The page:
- Trace or draw your design on the tracing paper using a pen or pencil.
- Place your tracing paper with the design on your fabric. Baste the design lines on your fabric. Your basted stitches will serve as your embroidery pattern on the fabric.
- Once you finish basting the whole design, you can carefully remove the tracing paper.
- You can now embroider your design on the fabric. Use the basting lines as your guide.
- When you are finished stitching your design, carefully remove the basting stitches.
When your design has a lot of details, you will need a water-soluble stabilizer. With this technique, there is no need for you to trace your design. You just stitch directly to the water-soluble stabilizer and fiber.
Using the water-soluble stabilizer technique is the best option when working on fabrics that are hard to draw on, like denim. It is also an excellent choice if you have intricate designs to embroider. Before you embroider, make sure that your fabric and threads are washable and will not bleed.
- Draw the design directly on the water-soluble stabilizer.
- Place your water-soluble stabilizer on the right side of the fabric you are about to embroider.
- Baste your stabilizer to the fabric before placing it on the embroidery hoop.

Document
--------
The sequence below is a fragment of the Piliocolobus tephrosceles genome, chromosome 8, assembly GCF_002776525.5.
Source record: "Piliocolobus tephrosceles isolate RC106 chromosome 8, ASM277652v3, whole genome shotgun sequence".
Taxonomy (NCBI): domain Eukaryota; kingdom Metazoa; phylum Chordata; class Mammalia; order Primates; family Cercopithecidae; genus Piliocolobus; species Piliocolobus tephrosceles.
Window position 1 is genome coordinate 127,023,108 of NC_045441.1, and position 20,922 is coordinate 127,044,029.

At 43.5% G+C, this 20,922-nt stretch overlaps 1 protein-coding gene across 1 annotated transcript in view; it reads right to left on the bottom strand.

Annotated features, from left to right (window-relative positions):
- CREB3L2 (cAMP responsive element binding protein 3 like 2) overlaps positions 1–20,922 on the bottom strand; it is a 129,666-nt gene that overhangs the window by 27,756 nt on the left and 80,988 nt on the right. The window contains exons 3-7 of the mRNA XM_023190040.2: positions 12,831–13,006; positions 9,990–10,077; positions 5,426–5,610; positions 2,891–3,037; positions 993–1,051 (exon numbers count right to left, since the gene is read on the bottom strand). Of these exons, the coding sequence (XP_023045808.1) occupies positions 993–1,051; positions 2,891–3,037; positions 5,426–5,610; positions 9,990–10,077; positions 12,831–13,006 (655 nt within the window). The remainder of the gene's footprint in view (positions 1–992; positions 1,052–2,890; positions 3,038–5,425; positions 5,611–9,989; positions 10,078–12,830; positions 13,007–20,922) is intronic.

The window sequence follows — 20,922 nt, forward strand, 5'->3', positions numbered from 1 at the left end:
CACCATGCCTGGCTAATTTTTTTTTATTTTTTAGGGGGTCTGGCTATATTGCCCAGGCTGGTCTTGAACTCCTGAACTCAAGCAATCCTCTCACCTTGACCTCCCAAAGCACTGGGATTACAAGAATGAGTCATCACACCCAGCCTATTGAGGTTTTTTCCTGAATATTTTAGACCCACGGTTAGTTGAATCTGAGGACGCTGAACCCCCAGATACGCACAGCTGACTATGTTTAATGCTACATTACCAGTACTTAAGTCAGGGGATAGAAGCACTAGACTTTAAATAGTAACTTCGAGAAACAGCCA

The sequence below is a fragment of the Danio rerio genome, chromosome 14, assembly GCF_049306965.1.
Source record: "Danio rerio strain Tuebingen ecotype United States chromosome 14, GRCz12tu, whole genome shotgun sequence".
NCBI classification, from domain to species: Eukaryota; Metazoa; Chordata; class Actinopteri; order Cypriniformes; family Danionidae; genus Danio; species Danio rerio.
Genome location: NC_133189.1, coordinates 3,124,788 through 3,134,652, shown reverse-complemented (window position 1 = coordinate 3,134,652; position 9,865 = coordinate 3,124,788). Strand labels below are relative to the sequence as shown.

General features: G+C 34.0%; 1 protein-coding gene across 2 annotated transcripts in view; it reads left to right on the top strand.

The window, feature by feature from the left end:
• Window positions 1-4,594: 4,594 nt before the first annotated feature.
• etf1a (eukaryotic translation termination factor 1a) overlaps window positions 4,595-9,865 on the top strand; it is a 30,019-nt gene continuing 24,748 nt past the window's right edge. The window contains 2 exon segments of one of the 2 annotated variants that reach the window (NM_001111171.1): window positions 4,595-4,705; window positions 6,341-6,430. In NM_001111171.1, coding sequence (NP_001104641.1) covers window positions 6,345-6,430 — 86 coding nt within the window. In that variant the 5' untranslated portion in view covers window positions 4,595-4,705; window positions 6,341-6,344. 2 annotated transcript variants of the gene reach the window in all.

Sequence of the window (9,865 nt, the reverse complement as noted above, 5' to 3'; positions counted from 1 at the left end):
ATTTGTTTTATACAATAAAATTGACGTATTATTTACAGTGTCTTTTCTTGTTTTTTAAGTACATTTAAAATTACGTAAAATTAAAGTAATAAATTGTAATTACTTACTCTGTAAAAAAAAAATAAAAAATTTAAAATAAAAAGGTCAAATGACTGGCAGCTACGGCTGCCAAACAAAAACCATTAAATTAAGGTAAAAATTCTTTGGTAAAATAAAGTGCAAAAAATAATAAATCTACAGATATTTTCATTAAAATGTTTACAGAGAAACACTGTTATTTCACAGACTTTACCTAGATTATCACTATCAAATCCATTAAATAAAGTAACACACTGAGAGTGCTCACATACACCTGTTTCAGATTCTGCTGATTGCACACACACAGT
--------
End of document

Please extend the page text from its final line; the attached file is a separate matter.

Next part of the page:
- Start embroidering through the stabilizer and fabric using the design drawn on the stabilizer.
- After you finish embroidering the design, you can cut away the excess stabilizer. Just cut away enough of the extra stabilizer to make it easier for the next step.
- Soak your embroidered fabric in water to remove the remaining stabilizer.
Transfer paper is also an excellent option when your embroidery designs have so many details. It is also your best choice when transferring designs to a thick fabric where the light technique will not work. But it is not a wise option if you are working on textured fabrics.
Transfer paper comes in various colors, so it is easy to find one that would work on dark fabrics. Another good thing about transfer paper is that marks come off easily using a damp cloth or an eraser.
- Place your fabric on a flat and hard surface.
- Put the transfer paper on top of your fabric with the transfer side down.
- Draw your design on the transfer paper.
- You can attach the transfer paper on the fabric using painter’s tape so it will not shift while you draw. It is also easy to remove once you have drawn the design.
- Use a pen with moderate pressure to draw your design on the transfer paper. It would be good to go over each line a few times with moderate pressure rather than putting too much pressure as you draw. Putting too much pressure may tear the transfer paper.
- When finished drawing your design, remove the painter’s tape and the transfer paper.